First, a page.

During one of my first days on the job 15 years ago at a large New Orleans bank, I learned a valuable lesson about images and stereotypes – a lesson I’ve never forgotten.
While waiting for a meeting with the CEO outside of his office, I noticed a man in worn denim overalls and work boots who entered via the mezzanine elevator. As he smiled and tipped his cap at me, I couldn’t help but think to myself that the man must be lost and asking for directions in the oddest of places.
Upon seeing him, the CEO’s secretary jumped from her seat, gave the visitor a warm welcome and introduced me to him. After exchanging pleasantries, the secretary quickly escorted the man into the CEO’s office, closed the door and returned to her desk.
When I commented that the man’s name sounded familiar, she told me it should. Indeed, I learned that the self-made businessman was one of the wealthiest men in Louisiana.
That experience underscores a point that many bankers forget, namely that the least likely candidates sometimes possess the greatest wealth.
While courting doctors, lawyers, and other high-profile executives, it is often easy to neglect people who don’t fit external stereotypes of affluence at first glance. Depending on whose research you believe, studies generally state that the millionaire population is growing at three times the rate of the general population, thanks to two-income households, inheritances, successful entrepreneurial efforts, a long bull market and other factors.
In their recent bestseller, “The Millionaire Next Door”, authors Thomas Stanley and William Danko identify a burgeoning class of millionaires that is nothing if not ordinary. Often cost-conscious and modest in their means of lifestyle, this new breed of millionaire can be difficult to identify. Subsequently, banks that are rigid in their definitions of “upscale” or “emerging affluent” prospects may lose out in the process. Indeed, the neighbors next door with the 10-year-old minivan may pack a mean net worth.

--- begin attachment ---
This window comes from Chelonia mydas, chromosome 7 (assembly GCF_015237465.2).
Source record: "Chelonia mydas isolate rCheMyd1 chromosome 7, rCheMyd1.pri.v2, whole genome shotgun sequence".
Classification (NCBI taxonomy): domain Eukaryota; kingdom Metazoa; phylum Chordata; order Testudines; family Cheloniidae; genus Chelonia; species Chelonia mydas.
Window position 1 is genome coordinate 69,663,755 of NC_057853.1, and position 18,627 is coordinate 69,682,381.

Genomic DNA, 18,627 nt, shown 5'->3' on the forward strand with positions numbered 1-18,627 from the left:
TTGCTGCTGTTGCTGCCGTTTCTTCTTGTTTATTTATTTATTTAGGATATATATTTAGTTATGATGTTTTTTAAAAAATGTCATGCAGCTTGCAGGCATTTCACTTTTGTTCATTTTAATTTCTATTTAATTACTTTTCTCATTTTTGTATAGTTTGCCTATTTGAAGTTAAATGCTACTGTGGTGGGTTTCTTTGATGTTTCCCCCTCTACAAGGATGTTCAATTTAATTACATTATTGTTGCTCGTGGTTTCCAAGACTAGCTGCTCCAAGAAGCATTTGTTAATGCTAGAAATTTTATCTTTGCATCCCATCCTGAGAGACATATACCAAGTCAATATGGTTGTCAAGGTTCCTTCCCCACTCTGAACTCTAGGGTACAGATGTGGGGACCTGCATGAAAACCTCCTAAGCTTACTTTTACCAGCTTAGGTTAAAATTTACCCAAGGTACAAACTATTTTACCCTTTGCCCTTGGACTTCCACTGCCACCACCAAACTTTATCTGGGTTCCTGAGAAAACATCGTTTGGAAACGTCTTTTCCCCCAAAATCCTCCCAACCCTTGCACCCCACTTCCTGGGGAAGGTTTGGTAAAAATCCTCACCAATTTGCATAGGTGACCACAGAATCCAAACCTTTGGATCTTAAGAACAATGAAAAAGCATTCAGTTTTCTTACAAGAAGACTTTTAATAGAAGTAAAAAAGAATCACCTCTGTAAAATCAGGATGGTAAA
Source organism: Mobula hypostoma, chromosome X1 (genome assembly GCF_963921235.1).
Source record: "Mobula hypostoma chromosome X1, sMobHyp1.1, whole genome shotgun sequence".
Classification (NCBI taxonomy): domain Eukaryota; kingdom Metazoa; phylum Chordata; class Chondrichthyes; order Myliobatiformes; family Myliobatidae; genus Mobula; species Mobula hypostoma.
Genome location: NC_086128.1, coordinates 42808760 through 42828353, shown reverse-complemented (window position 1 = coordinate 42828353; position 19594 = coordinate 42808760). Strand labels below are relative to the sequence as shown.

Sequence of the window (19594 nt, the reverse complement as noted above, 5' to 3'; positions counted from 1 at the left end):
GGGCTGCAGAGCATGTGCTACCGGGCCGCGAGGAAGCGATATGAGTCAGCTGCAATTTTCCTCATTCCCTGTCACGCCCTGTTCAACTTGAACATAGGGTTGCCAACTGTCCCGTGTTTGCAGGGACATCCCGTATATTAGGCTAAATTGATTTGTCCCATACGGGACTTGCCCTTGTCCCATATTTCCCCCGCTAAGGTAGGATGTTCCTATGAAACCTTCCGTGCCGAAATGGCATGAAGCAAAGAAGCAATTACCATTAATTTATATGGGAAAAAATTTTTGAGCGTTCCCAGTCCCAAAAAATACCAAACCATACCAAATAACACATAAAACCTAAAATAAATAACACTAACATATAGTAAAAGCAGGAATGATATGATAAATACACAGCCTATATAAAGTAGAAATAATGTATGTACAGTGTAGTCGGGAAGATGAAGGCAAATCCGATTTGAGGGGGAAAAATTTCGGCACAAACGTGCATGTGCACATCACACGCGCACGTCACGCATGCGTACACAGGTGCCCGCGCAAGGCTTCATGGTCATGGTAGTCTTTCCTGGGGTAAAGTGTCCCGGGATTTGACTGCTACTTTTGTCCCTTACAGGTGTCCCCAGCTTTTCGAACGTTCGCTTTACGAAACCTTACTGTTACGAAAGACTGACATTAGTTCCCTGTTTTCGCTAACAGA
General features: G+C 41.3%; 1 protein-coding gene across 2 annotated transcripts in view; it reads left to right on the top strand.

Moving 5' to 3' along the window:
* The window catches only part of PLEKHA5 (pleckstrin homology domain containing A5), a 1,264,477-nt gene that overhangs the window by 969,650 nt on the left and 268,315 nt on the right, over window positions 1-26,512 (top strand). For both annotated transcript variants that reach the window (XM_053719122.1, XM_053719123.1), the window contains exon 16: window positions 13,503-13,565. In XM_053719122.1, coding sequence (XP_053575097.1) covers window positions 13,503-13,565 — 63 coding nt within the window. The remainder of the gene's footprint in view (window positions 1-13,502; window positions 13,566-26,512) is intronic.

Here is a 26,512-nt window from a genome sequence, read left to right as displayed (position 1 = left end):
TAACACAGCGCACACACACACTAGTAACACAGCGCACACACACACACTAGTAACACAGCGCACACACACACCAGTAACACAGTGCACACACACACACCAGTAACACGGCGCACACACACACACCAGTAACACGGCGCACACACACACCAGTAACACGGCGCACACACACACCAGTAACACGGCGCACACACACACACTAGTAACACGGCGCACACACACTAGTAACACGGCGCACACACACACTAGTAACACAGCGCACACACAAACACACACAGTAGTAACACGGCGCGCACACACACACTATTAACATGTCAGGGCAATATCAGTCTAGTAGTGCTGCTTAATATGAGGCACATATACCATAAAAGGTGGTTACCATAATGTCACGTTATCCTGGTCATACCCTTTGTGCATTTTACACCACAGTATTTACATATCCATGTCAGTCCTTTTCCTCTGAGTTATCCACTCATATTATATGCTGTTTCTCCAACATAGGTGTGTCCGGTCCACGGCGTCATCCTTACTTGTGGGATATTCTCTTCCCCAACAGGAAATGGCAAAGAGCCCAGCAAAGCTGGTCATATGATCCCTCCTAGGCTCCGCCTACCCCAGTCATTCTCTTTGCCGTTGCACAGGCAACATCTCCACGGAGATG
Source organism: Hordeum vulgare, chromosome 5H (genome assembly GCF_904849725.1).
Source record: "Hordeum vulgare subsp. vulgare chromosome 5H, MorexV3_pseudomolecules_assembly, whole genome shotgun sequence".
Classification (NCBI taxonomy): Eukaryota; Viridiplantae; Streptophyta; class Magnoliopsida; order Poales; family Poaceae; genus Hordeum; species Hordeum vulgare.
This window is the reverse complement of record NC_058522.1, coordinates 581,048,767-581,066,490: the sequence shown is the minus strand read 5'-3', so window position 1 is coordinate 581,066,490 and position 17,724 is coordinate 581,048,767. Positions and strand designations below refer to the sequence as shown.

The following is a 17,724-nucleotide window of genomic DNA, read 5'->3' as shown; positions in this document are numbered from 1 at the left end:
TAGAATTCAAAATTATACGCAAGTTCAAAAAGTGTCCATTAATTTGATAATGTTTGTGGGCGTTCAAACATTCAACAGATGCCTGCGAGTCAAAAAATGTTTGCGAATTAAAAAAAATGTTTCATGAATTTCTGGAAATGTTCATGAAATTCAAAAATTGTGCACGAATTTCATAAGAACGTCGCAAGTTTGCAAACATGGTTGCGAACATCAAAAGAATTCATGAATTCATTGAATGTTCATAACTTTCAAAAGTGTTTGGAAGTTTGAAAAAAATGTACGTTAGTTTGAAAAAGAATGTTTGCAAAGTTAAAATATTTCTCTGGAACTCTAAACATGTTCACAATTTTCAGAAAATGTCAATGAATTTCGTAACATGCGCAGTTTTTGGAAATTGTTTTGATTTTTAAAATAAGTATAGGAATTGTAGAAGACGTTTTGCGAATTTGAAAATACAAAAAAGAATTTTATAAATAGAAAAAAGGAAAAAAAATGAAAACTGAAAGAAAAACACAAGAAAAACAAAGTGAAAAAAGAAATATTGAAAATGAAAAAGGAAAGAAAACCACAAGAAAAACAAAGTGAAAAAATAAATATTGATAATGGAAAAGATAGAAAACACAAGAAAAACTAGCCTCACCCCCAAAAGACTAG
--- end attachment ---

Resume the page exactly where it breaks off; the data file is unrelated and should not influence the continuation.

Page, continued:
Banks may be challenged on several fronts in capturing this audience.
Experts say industry consolidation is one factor that has put banks under pressure. For example, when banks merge, breakdowns can occur in customer service in trust departments. Nationally, there are several instances where merged banks have taken their trust business out of the local area and have consolidated it into a major – and often distant – city. Pricey merger deals can also lead to significant headcount reductions which impede service quality.
Quality trust personnel or asset managers whose jobs aren’t in peril may chafe at merged-bank management philosophies and leave for greener pastures.
Beyond internal obstacles, there’s also the variety of nonbank competitors to contend with.
Nowadays, everyone from brokers, insurance companies, and mutual fund companies to CPAs and lawyers in some markets are chasing a piece of the high-net-worth action. Undeniably, competition has arrived and it has no intention of leaving. Some banks are fighting back by reorganizing internally or by purchasing asset management and/or brokerage firms. Others are opting for strategic alliances.
But perhaps most telling are the comments of one self-made millionaire who left his bank in the Northeast for a competing asset management firm.
In a recent magazine interview, the millionaire posed a chilling question: “How can a $70,000 vice president in a bank trust department really relate to me, with $6 million, when he’s having a hard time making his monthly mortgage payments?”
While finding “The Millionaire Next Door” is a tough challenge for any financial provider, it’s obvious from the above remarks that keeping him or her may prove to be even more difficult for some banks.
Tupelo-based journalist Karen Kahler Holliday writes a monthly banking column for the Mississippi Business Journal. She is senior contributing editor for U.S. Banker magazine.
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